Shorter Wedding:

This is the WashPo's live coverage of the wedding of Britain's Prince Harry & American actor Meghan Markle. You can supersize it:

The Guardian is posting updates re: the wedding of Britain's Prince Harry & American actor Meghan Markle. "The Queen has announced the titles given to the married couple. Prince Harry, or to give him his formal title, Prince Henry of Wales, has been made Duke of Sussex, Earl of Dumbarton and Baron Kilkeel.So he will be His Royal Highness The Duke of Sussex and, once married, Meghan Markle will become Her Royal Highness The Duchess of Sussex."

Josephine Livingstone of the New Republic reviews The President is Missing: "... there’s an ickiness to this book, and it lies in gender politics. It’s just not possible to engage with Bill Clinton as a public figure without thinking about his relationship with the 22-year-old Monica Lewinsky. America is undergoing a revision of its original interpretation of that incident, one in which people newly recognize her youth and her vulnerability. Wrong was done by her, and that is more widely understood. Clinton can’t expect readers not to think about that. And yet during the publicity tour for the book, he has responded to questions about Lewinsky with great churlishness. To boot, the book ends with the revelation that the villain all along was feminism." ...

     ... Mrs. McCrabbie: This novel needed a woman's review. As for Livingstone's note about #MeToo revisionism, I was horrified by Bill's abuse of Lewinsky in real time. And I was equally horrified by Hillary's attempts to get her husband out of the jam of his own making. I didn't understand why I was nearly alone among liberals in what I found to be obvious abuses of power, but I now see it was blind partisanship, of a quality & quantity not different from stupid Trumpbot loyalty. I never thought Clinton should have been impeached; I thought he should have resigned.

Ha Ha. Anthony Lane of the New Yorker reviews the newly-published novel The President is Missing by Bill Clinton & James Patterson. "Writing, like dying, is one of those things that should be done alone or not at all.... Bill Clinton, who can write, has hooked up with James Patterson, who can’t, but whose works have sold more than three hundred and seventy-five million copies, most of them to happy and contented customers for whom good writing would only get in the way." Lane runs down the plotline of this thriller, & he says the story includes "no sex'" even tho there as sexy female assassin (of course there is) who is after the fictional president. Lane goes out of his way to diss Patterson's writing. "Somehow, 'The President Is Missing' rises above its blithely forgivable faults. It’s a go-to read." Mrs. McC: Tho not by me.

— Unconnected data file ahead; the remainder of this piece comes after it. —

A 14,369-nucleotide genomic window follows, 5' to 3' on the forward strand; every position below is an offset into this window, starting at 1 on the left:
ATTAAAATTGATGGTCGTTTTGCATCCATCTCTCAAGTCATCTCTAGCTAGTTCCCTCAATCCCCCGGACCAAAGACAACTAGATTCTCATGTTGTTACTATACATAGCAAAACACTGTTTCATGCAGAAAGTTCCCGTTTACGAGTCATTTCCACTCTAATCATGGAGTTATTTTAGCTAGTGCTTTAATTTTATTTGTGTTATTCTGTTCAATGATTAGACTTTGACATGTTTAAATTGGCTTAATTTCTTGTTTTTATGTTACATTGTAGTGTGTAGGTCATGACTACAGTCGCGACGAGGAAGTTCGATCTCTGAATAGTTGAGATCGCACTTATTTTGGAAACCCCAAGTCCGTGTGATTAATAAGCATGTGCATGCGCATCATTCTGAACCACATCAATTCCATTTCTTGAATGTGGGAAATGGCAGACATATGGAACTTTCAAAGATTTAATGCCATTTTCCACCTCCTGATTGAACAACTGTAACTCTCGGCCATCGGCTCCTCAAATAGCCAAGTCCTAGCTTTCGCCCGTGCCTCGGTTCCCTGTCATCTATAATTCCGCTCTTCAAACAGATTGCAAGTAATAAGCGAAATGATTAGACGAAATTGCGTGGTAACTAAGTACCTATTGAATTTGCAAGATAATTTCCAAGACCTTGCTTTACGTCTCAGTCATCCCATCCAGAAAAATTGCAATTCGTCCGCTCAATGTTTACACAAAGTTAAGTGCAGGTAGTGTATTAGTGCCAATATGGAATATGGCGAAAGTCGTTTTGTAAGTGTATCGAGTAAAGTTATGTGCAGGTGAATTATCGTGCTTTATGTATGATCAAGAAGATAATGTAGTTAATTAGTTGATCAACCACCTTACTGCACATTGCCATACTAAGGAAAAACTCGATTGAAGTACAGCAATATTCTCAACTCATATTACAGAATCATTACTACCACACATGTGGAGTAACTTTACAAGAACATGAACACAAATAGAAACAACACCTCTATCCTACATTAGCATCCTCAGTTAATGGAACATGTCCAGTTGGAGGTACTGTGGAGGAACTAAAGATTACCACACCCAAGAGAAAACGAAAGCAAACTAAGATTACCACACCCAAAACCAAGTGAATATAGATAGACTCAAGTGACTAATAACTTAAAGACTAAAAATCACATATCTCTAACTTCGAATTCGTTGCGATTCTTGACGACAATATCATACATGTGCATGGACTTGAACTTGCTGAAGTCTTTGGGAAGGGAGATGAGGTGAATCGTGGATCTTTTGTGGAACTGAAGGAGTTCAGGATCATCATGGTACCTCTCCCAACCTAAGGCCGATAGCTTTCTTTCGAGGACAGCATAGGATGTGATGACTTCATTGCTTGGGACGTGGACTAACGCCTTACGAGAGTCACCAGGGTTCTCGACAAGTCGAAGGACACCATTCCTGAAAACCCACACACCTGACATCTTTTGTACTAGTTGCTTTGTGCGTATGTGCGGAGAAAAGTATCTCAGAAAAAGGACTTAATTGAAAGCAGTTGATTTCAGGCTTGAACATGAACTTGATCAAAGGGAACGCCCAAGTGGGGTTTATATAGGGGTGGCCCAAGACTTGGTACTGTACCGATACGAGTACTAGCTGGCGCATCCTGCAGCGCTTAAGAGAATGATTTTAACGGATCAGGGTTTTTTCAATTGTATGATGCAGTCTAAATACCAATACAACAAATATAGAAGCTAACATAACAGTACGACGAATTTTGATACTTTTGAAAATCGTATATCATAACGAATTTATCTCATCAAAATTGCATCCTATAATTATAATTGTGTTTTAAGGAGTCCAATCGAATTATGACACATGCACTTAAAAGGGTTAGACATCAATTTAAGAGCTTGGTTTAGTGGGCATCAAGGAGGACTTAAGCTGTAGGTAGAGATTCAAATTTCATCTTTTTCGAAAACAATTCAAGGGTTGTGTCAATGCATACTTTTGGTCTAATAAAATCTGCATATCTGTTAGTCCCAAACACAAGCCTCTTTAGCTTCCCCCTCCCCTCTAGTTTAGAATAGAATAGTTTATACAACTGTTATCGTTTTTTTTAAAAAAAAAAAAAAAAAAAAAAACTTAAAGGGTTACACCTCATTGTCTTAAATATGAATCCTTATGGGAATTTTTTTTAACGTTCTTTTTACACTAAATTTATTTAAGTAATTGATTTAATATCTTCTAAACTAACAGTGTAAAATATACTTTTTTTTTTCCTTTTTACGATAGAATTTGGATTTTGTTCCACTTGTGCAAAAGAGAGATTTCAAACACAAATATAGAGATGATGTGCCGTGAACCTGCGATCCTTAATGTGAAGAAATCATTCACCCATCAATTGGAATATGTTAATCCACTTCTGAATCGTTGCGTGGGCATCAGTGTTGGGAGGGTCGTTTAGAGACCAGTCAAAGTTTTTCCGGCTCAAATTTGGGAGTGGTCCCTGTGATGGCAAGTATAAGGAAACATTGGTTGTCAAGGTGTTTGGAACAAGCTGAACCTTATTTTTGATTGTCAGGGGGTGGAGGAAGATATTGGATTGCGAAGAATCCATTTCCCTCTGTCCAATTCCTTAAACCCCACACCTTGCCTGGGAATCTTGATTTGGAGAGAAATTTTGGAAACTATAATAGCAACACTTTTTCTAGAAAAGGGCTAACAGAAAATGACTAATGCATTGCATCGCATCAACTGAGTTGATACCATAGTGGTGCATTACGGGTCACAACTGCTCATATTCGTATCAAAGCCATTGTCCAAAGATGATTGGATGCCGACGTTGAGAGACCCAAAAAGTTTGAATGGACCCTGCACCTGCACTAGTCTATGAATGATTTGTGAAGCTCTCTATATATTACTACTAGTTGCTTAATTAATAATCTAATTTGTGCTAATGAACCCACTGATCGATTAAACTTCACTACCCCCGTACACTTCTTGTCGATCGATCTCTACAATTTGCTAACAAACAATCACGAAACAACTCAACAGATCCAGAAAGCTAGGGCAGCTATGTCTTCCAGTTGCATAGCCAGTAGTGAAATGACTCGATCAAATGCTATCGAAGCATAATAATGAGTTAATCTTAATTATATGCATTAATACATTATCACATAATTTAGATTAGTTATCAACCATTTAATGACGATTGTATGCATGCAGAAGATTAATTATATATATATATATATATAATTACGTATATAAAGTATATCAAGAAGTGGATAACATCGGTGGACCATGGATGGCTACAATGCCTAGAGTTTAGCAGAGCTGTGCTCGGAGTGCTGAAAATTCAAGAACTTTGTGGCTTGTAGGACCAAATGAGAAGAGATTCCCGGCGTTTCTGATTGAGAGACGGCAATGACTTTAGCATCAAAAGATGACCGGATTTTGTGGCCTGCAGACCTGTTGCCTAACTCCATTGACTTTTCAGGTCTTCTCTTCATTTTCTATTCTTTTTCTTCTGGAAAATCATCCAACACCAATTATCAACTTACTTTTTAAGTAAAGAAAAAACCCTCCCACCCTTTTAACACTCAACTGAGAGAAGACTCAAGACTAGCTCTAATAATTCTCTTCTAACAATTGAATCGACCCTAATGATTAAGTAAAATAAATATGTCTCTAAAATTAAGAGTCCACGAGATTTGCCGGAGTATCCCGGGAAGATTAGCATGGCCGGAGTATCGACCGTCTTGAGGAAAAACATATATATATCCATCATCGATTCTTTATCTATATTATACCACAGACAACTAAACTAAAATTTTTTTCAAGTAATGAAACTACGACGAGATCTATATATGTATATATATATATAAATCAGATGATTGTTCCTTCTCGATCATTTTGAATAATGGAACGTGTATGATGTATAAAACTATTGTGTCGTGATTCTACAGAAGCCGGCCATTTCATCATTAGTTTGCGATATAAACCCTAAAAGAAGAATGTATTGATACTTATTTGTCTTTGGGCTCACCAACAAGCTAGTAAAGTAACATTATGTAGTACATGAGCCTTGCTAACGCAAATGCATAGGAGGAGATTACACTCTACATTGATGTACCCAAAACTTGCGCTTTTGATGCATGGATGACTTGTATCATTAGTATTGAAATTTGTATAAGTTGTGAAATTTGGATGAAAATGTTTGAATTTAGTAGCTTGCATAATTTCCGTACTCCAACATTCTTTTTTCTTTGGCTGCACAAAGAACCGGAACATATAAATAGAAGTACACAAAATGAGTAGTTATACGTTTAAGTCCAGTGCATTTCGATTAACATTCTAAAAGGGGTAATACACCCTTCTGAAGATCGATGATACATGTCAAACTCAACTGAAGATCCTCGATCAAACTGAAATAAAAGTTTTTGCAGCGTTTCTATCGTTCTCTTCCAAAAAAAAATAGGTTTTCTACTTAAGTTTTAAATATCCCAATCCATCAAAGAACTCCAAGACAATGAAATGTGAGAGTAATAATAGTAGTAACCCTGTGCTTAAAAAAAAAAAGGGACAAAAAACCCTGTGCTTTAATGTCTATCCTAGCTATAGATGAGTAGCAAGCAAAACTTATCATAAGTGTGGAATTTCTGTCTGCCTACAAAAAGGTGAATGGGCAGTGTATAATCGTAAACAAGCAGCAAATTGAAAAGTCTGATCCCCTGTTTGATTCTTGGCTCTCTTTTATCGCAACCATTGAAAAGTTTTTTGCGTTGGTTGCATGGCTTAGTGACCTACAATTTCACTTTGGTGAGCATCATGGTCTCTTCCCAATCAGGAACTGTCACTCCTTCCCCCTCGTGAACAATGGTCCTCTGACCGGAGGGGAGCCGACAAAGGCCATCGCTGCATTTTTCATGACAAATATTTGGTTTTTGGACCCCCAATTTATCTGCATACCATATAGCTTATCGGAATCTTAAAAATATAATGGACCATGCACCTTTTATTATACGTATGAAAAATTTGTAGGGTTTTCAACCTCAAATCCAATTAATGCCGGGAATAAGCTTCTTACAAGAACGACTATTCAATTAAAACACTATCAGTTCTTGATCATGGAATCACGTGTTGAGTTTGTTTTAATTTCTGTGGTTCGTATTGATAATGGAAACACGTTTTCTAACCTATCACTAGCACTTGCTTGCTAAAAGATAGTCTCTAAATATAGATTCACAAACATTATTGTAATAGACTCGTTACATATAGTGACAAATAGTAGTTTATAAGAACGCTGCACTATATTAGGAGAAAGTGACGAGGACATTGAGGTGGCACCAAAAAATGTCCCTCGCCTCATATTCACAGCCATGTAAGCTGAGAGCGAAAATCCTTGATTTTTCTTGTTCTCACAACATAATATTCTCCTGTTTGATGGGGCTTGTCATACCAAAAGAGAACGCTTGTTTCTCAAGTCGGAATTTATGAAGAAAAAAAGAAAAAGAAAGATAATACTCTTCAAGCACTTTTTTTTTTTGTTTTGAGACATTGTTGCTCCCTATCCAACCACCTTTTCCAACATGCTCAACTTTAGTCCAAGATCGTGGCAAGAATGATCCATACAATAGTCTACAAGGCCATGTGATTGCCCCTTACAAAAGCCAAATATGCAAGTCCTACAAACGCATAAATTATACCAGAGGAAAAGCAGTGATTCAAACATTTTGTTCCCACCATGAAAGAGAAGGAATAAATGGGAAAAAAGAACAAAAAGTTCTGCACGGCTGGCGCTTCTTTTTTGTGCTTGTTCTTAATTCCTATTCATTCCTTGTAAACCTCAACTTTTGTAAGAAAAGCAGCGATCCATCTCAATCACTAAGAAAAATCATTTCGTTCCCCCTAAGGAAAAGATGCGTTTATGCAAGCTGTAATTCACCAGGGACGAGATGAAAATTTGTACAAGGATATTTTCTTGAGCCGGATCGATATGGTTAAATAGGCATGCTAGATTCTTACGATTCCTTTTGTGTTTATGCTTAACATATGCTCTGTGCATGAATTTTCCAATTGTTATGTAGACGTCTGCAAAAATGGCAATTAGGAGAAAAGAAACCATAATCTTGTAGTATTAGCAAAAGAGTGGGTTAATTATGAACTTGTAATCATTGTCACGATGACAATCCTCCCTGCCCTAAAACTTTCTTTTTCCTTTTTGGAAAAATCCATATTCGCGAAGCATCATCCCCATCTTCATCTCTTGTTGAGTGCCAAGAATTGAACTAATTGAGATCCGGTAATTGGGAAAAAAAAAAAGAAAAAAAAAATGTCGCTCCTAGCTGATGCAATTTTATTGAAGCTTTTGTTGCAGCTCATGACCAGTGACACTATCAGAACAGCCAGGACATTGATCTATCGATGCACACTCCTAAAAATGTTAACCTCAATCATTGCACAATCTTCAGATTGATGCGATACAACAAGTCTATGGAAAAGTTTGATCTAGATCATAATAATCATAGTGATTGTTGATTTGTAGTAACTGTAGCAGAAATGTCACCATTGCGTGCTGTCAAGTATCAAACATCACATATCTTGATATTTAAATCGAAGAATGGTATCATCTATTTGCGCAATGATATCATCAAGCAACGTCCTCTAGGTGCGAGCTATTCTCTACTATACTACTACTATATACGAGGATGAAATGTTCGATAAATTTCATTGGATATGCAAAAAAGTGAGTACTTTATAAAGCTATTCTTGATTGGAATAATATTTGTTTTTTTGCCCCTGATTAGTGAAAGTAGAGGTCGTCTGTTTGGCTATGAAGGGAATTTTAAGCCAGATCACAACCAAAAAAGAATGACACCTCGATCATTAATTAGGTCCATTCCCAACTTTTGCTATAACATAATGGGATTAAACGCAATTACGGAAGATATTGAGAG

Sunday
Aug122012

The Commentariat -- August 13, 2012

Jim Crow Republic. Natasha Kahn & Corbin Carson of the Washington Post: "A new nationwide analysis of more than 2,000 cases of alleged election fraud over the past dozen years shows that in-person voter impersonation on Election Day, which has prompted 37 state legislatures to enact or consider tougher voter ID laws, was virtually nonexistent. The analysis of 2,068 reported fraud cases by News21, a Carnegie-Knight investigative reporting project, found 10 cases of alleged in-person voter impersonation since 2000. With 146 million registered voters in the United States, those represent about one for every 15 million prospective voters."

Jennifer Steinhauer of the New York Times: "A summer drought that has destroyed crops, killed livestock and sent feed prices soaring is now extracting a political price from members of Congress, who failed to agree on a comprehensive agriculture bill or even limited emergency relief before leaving Washington for five weeks. Farmers are complaining loudly to their representatives, editorial boards across the heartland are hammering Congress over its inaction, and incumbents from both parties are sparring with their challengers over agricultural policy."

New York Times Editors: "President Obama signed a new law last week that broadens federal limits on protests at military funerals for members or former members of the Armed Forces." It may be unconstitutional.

CW: This might be a first. The New York Times has an op-ed written in Portuguese. I think it's titled, "In the name of the future, Rio is destroying its past."

I, Nephi." Adam Gopnik of the New Yorker reviews 4 books about the history of Mormonism & its meaning. Mark Twain's analysis of the Book of Mormon is worth the price of admission. ...

... Arnold Friberg's ... image of Nephi [left] is canonic among believers, and, it must be said, looks exactly like Mitt Romney. -- Adam Gopnik

 

 

 

Presidential Race

Oliver Knox of Yahoo! News: "In his first public remarks about Paul Ryan's pick to be the presumptive Republican vice presidential candidate, President Barack Obama called the lawmaker 'a decent man' but painted him as a champion of 'top down' economic policies that favor the rich." CW: Sorry, BarryO, there's nothing "decent" about a person who would let children go hungry so Mitt Romney can pay taxes at a rate of less than one percent. In a January debate, Romney himself said of Ryan's budget, "Under that plan, I'd have paid no taxes in the last two years." (Gee, I wonder if we'll be seeing that line in Obama campaign ads.)